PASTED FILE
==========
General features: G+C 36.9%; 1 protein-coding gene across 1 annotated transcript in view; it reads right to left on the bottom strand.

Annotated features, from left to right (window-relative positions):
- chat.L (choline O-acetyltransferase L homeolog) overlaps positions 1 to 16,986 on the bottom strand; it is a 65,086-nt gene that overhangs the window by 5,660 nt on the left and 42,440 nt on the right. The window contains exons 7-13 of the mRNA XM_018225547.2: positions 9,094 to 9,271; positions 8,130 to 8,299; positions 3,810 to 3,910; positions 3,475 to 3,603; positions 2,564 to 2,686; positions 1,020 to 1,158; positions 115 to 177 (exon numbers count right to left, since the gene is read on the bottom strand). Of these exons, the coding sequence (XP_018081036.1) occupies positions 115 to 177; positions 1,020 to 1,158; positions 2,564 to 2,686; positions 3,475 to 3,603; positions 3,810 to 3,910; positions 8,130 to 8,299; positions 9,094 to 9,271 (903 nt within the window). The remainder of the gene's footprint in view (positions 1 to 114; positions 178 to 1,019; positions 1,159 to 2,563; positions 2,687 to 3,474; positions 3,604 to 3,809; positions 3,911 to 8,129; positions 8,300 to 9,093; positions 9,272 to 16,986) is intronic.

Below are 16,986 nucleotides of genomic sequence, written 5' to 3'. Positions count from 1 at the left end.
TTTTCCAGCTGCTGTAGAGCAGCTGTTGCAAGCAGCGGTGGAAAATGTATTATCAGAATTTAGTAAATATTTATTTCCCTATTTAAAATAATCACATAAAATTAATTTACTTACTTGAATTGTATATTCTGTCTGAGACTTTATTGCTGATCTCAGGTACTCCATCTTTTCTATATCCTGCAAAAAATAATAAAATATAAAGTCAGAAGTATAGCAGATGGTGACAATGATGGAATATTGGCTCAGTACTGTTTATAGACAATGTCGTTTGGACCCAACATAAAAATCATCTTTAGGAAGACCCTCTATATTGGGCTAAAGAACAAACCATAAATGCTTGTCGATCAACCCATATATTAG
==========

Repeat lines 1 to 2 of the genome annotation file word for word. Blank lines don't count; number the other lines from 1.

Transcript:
General features: G+C 36.9%; 1 protein-coding gene across 1 annotated transcript in view; it reads right to left on the bottom strand.

Annotated features, from left to right (window-relative positions):